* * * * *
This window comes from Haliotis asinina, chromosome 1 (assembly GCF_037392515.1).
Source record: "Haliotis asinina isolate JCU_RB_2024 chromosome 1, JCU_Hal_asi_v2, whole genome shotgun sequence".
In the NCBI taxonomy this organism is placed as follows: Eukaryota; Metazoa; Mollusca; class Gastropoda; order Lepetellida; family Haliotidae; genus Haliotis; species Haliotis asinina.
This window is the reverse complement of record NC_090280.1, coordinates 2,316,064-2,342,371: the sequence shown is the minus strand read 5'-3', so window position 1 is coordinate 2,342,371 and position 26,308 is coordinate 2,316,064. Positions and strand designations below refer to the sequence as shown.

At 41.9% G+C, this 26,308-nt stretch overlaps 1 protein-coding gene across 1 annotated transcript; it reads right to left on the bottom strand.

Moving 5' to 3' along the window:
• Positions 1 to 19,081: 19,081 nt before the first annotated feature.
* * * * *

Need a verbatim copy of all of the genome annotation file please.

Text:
This window comes from Haliotis asinina, chromosome 1 (assembly GCF_037392515.1).
Source record: "Haliotis asinina isolate JCU_RB_2024 chromosome 1, JCU_Hal_asi_v2, whole genome shotgun sequence".
In the NCBI taxonomy this organism is placed as follows: Eukaryota; Metazoa; Mollusca; class Gastropoda; order Lepetellida; family Haliotidae; genus Haliotis; species Haliotis asinina.
This window is the reverse complement of record NC_090280.1, coordinates 2,316,064-2,342,371: the sequence shown is the minus strand read 5'-3', so window position 1 is coordinate 2,342,371 and position 26,308 is coordinate 2,316,064. Positions and strand designations below refer to the sequence as shown.

At 41.9% G+C, this 26,308-nt stretch overlaps 1 protein-coding gene across 1 annotated transcript; it reads right to left on the bottom strand.

Moving 5' to 3' along the window:
• Positions 1 to 19,081: 19,081 nt before the first annotated feature.